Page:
The lack of dispersion of Market Cap/ AuM from the largest to the smallest seems odd to me. On that measure, ASHM is the most expensive (2.85%) and ABDN, JUP and PMI (0.8%-0.9%) are the cheapest. I’d expect the smaller companies to trade at a premium because they could be potential takeover targets in a consolidating sector. This could be an opportunity for value investors. Alternatively, I noted last week that the whole fund management sector is trading at cheap valuations, which may be indicating a structural problem with the business of managing other people’s money.

Valuation: Impax shares are trading on 11.8x PER and 6.7% dividend yield, which is a small premium to the sector average. The old rule of thumb used to be that fund managers traded on around 4% of AuM, which has fallen to 1.3% as fees have come under pressure. Again, on that measure, Impax is on a slight premium of 1.4% market cap/AuM. Fund managers is a business model that has significant operational gearing, so if we do start to see inflows then the sector, and Impax AM particularly, could benefit strongly. Below is a slide from Impax AM’s H1 presentation, which suggests that it still enjoys favourable secular drivers.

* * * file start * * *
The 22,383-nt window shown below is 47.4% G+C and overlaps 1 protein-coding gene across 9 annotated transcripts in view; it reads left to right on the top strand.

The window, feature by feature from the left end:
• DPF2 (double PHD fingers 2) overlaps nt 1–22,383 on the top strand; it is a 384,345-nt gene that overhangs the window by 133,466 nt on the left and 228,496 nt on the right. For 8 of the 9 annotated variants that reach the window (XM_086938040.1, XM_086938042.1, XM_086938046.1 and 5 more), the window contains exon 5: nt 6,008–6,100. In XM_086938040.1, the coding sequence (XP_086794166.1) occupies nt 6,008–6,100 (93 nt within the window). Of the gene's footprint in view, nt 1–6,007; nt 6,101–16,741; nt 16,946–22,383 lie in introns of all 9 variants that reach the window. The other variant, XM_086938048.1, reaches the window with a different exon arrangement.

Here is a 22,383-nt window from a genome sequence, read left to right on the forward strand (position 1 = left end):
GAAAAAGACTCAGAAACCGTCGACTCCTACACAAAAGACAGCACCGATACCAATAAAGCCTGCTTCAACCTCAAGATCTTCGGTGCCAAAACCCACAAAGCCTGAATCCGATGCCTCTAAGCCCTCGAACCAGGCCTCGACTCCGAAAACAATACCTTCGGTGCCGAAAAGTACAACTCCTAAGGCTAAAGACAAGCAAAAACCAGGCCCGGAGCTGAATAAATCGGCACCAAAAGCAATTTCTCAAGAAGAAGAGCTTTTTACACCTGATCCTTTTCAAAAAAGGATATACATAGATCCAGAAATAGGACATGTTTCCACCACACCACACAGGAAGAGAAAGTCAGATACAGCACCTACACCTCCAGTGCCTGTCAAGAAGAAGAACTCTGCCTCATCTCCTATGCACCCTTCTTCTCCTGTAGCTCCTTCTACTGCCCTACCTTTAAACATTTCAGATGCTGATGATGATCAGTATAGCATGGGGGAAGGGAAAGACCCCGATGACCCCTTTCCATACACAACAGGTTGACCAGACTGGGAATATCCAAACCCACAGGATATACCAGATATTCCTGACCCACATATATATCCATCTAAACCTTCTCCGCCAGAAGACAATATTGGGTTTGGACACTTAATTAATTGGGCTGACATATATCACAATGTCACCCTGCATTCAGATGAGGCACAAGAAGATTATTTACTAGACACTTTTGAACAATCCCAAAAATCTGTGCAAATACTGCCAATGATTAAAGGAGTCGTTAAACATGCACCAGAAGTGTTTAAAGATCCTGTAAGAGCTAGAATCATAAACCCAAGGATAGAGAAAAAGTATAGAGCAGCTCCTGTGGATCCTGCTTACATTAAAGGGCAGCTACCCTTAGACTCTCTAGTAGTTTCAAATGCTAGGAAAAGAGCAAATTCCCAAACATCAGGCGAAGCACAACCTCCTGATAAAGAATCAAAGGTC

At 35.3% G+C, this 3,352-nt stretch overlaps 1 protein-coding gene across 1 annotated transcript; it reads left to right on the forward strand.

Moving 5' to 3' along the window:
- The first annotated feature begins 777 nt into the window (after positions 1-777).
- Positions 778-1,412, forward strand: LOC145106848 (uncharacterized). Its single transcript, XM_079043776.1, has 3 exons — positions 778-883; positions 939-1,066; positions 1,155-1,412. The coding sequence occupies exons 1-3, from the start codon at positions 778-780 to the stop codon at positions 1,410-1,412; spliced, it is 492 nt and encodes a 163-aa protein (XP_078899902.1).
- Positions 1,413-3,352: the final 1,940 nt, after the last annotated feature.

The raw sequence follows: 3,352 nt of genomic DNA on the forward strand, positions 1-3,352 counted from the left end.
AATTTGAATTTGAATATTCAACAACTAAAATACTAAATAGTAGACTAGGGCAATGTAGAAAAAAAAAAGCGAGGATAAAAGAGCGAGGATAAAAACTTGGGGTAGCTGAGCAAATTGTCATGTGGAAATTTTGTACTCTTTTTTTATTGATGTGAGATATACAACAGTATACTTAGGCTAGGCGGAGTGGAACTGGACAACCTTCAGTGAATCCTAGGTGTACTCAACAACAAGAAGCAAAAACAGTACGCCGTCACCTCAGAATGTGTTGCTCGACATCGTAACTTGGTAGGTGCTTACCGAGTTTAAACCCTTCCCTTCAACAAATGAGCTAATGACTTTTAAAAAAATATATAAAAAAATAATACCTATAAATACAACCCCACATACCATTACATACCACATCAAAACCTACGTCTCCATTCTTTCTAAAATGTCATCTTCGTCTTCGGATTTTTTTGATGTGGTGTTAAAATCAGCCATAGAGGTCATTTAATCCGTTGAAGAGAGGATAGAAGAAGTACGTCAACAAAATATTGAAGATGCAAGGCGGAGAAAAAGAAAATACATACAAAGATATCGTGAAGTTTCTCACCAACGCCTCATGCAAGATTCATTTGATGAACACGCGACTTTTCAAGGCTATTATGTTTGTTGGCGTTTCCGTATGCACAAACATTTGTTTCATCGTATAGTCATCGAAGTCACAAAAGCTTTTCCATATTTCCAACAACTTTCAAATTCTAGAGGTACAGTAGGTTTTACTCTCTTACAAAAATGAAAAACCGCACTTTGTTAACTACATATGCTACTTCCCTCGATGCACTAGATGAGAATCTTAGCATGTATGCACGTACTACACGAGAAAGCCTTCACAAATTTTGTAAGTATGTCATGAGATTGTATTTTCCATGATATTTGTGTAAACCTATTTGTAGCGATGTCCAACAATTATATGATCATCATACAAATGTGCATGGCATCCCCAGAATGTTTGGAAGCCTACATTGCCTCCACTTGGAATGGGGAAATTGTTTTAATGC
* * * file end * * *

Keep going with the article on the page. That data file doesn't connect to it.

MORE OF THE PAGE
Opinion: It used to be relatively easy to raise money to set up as a fund manager, that is not the case now. In addition, the “moat” for Impax AM is a 20-year track record with a genuinely differentiated environmental strategy. For that reason, I feel that this business ought to trade on a premium to the rest of the sector. There have been a couple of cycles of environmentally friendly investing, which Impax has come through. ESG investing is rather out of fashion now and facing a backlash, but it seems likely that “mission-based” investing will make a return in future. I continue to hold.

Sanderson Design H1 to July results

This luxury wallpaper company, which has licencing agreements with the likes of NEXT and J Sainsbury’s Habitat brand and foreign retailers like Sangetsu (Japan) and Williams Sonoma (USA) announced H1 results to July. Revenue was down -2% to £57m, but statutory PBT rose +13% to £6.2m. Net cash ex-lease liabilities was £16m, up +6% versus July last year.